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Trump forces out Jeff Sessions as he cleans house after the midterms 

click to enlarge Attorney General Jeff Sessions at a Senate Judiciary Committee hearing in Washington on Oct. 18, 2017. President Donald Trump forced out Sessions on Wednesday, Nov. 7, 2018, ending a partnership that soured almost from the start of the administration and degenerated into one of the most acrimonious public standoffs between a commander in chief and a senior cabinet member in modern American history. - TOM BRENNER/THE NEW YORK TIMES
  • Tom Brenner/The New York Times
  • Attorney General Jeff Sessions at a Senate Judiciary Committee hearing in Washington on Oct. 18, 2017. President Donald Trump forced out Sessions on Wednesday, Nov. 7, 2018, ending a partnership that soured almost from the start of the administration and degenerated into one of the most acrimonious public standoffs between a commander in chief and a senior cabinet member in modern American history.
By Peter Baker and Katie Benner
New York Times News Service

WASHINGTON — President Donald Trump forced out Attorney General Jeff Sessions on Wednesday and replaced him with a loyalist who will now take charge of the special counsel investigation into Russia’s election interference, a defiant move just a day after a midterm election loss.

Sessions delivered his resignation letter to the White House at the request of the president and Trump tapped Matthew Whitaker, Sessions’ chief of staff, as acting attorney general. In that capacity, Whitaker assumes control of the Russia investigation, raising questions about the future of the inquiry led by special counsel Robert Mueller.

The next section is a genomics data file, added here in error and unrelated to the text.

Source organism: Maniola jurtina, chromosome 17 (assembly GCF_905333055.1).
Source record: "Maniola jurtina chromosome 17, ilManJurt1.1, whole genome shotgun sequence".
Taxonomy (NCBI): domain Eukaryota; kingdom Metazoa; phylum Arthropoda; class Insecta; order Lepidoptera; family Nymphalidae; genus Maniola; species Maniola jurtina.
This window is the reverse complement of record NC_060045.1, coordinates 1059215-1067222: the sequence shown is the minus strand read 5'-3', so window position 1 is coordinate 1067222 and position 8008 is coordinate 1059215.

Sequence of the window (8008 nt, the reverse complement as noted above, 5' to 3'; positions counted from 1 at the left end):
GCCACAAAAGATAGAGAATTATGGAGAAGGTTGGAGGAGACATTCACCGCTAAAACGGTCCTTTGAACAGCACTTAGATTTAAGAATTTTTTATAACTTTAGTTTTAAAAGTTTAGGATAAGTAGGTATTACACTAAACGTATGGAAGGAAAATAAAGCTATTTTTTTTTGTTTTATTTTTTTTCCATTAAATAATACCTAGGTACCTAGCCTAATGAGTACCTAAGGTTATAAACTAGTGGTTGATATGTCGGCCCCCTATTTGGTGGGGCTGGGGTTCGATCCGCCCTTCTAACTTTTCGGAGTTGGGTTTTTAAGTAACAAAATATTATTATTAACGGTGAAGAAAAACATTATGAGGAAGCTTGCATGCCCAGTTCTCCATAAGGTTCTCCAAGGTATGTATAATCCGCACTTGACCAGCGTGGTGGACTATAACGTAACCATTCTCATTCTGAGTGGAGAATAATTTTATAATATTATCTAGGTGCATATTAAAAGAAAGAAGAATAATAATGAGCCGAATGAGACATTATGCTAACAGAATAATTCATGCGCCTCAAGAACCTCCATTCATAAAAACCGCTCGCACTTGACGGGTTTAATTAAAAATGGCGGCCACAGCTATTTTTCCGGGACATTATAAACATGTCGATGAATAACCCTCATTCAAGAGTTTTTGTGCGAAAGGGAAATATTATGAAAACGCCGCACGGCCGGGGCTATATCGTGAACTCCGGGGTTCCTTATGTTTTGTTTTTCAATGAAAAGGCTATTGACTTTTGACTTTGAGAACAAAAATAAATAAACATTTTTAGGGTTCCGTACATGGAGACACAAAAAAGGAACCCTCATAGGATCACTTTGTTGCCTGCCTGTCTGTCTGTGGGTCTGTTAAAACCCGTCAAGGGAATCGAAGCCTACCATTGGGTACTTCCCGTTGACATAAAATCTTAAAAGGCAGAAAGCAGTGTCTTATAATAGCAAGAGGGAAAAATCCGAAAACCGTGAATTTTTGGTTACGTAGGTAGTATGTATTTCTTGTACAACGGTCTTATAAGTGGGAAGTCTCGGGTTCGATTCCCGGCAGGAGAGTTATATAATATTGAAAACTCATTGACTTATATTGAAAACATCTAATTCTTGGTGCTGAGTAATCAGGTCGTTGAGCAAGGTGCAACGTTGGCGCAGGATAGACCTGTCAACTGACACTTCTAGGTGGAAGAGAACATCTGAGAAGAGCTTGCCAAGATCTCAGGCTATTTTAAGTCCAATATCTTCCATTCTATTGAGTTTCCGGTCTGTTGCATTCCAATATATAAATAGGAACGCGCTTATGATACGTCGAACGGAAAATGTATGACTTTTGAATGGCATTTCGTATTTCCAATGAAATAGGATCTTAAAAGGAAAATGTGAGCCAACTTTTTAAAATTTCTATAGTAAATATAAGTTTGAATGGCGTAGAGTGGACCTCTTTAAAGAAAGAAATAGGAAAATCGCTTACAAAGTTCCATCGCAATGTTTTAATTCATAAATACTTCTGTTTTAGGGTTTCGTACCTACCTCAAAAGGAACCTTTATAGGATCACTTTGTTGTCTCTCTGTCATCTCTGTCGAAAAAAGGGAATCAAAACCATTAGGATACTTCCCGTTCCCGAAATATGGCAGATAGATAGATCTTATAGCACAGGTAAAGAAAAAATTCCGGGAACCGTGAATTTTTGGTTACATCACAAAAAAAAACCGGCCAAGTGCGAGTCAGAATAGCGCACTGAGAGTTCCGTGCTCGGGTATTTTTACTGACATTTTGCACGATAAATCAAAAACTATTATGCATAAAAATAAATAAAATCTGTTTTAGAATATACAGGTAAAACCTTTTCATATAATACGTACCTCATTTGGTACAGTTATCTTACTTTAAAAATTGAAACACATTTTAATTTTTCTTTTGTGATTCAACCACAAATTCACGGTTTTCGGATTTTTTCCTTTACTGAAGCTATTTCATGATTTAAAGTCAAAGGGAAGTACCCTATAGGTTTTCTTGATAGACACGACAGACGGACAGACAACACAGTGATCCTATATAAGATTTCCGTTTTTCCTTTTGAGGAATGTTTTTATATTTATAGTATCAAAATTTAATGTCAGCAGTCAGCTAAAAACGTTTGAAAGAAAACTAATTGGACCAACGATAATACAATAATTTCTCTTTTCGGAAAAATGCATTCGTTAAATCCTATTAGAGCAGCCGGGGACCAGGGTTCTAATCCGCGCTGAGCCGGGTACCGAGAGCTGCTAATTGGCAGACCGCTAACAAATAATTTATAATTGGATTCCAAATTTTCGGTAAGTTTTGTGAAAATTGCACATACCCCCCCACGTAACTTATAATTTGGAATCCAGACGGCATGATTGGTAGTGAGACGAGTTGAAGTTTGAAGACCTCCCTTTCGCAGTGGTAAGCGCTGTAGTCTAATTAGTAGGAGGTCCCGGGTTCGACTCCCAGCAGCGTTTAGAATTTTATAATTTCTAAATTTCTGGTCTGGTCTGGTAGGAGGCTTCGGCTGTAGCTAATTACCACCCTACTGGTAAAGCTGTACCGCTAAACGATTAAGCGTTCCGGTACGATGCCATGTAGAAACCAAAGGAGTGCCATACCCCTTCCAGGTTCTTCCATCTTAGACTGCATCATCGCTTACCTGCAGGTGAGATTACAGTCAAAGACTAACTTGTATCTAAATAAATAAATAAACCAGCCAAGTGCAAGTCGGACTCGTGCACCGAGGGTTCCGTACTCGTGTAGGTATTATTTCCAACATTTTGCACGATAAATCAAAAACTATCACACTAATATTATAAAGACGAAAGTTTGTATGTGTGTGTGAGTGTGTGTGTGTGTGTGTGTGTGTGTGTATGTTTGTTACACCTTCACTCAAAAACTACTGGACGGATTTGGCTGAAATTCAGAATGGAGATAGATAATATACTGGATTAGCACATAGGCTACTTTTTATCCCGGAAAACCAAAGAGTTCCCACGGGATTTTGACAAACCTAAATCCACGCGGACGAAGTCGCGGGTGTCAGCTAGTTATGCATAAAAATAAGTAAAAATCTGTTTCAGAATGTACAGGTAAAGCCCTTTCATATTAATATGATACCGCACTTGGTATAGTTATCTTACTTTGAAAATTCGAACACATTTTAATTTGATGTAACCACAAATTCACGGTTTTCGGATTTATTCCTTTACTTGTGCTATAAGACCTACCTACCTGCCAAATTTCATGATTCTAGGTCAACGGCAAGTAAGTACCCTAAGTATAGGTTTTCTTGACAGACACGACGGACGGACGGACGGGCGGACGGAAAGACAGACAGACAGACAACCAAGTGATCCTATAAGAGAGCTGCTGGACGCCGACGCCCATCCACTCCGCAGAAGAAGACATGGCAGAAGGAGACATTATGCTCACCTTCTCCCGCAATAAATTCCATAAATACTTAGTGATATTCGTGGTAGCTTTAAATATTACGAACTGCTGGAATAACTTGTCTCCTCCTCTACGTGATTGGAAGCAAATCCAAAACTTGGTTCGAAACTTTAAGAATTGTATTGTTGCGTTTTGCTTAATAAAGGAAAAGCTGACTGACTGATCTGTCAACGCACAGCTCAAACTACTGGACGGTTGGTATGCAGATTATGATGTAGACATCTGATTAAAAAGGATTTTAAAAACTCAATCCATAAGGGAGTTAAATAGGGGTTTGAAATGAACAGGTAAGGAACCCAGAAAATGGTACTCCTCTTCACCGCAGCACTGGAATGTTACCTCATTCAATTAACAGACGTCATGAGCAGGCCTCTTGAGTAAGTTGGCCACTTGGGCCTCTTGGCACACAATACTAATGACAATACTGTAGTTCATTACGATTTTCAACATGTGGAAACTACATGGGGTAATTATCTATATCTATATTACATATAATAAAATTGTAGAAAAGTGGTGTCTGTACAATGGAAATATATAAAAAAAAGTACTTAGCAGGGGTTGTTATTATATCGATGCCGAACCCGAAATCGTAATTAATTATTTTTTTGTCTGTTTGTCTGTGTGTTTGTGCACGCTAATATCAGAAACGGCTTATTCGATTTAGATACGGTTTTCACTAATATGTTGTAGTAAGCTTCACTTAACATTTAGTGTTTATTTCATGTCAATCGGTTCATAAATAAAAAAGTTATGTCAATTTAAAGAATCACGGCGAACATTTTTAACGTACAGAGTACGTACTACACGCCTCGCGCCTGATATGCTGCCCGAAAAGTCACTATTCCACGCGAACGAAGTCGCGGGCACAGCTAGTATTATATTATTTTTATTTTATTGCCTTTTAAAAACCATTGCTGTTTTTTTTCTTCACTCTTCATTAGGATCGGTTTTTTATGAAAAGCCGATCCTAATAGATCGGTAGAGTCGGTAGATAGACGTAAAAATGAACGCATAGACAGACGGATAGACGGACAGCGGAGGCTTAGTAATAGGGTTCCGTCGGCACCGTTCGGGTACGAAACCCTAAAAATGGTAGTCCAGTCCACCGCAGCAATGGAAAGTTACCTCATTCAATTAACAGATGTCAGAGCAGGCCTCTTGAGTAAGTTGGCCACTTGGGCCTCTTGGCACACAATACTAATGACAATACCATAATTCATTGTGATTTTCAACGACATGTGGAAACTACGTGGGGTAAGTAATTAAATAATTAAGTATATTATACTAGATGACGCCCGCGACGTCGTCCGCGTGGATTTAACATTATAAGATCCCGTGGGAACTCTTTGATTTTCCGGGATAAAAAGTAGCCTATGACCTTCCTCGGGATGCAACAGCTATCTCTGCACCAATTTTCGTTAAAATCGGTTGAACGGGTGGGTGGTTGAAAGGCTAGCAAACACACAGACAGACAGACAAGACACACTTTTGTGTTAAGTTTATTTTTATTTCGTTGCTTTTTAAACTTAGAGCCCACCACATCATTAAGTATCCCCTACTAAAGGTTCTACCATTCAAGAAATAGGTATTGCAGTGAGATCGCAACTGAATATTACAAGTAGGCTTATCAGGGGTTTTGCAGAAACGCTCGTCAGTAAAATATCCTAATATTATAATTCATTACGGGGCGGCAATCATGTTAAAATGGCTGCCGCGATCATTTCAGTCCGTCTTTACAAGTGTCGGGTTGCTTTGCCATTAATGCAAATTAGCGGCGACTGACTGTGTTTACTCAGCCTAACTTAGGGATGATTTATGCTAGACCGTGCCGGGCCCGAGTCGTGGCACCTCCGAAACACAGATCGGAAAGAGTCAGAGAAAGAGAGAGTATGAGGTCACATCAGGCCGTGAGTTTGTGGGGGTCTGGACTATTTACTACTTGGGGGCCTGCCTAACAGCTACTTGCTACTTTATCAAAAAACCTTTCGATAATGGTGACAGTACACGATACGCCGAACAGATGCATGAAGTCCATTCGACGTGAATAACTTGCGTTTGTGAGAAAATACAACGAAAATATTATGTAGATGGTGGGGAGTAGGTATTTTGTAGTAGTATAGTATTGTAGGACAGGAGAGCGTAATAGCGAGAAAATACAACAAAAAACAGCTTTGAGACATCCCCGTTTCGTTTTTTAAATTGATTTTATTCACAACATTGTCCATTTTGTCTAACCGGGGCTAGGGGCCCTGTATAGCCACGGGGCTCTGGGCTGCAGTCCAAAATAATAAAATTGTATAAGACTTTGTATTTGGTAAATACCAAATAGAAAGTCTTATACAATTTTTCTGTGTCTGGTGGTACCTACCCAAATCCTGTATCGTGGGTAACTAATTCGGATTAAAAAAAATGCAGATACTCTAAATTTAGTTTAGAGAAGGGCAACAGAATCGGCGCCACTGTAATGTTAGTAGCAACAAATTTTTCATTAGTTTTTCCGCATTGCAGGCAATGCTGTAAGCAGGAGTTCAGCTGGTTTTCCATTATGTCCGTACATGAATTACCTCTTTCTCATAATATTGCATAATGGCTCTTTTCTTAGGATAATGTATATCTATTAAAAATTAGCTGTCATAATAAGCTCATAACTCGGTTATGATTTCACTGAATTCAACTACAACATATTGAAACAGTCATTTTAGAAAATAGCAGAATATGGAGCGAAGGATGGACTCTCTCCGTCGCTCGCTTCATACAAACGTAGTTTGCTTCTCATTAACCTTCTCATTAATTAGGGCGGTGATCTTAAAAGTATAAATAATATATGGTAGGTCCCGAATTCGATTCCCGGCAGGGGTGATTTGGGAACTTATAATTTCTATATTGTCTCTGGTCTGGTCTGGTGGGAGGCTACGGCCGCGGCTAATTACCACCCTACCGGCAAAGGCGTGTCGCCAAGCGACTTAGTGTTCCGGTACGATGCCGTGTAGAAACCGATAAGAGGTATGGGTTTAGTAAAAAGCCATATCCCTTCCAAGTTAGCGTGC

click to enlarge Attorney General Jeff Sessions at a Senate Judiciary Committee hearing in Washington on Oct. 18, 2017. President Donald Trump forced out Sessions on Wednesday, Nov. 7, 2018, ending a partnership that soured almost from the start of the administration and degenerated into one of the most acrimonious public standoffs between a commander in chief and a senior cabinet member in modern American history. - TOM BRENNER/THE NEW YORK TIMES
  • Tom Brenner/The New York Times
  • Attorney General Jeff Sessions at a Senate Judiciary Committee hearing in Washington on Oct. 18, 2017. President Donald Trump forced out Sessions on Wednesday, Nov. 7, 2018, ending a partnership that soured almost from the start of the administration and degenerated into one of the most acrimonious public standoffs between a commander in chief and a senior cabinet member in modern American history.
Whitaker has previously questioned the scope of the investigation. In a column for CNN last year, Whitaker wrote that Mueller would be going too far if he examined the Trump family’s finances. “This would raise serious concerns that the special counsel’s investigation was a mere witch hunt,” Whitaker wrote, echoing the president’s derisive description of the investigation. Mueller has subpoenaed the Trump Organization for documents related to Russia.

Until now, the investigation has been overseen by Rod Rosenstein, the deputy attorney general, because Sessions recused himself, citing his active role in Trump’s 2016 campaign. Because Whitaker has expressed opinions about the investigation, Justice Department ethics advisers may be asked to weigh whether he should also recuse himself. If that were to happen, Rosenstein would continue to oversee the special counsel.

Whitaker had no plans to make any immediate public comments about Mueller, an administration official said.

The ouster of Sessions came just a day after midterm elections that handed control of the House to Democrats, dealing a major blow to Trump for the final two years of his term. Republicans preserved their hold on the Senate and increased their majority slightly, making it likelier that Trump will be able to confirm a replacement.

But House Democrats have made clear that they plan to use the subpoena power that will come with their majority to reopen the lower chamber’s own investigation into the Russia matter.

Whitaker’s ascendance to the top of the Justice Department shows how much loyalty means to Trump. The president has long regarded Whitaker as his eyes and ears inside a department that he considers an enemy institution.
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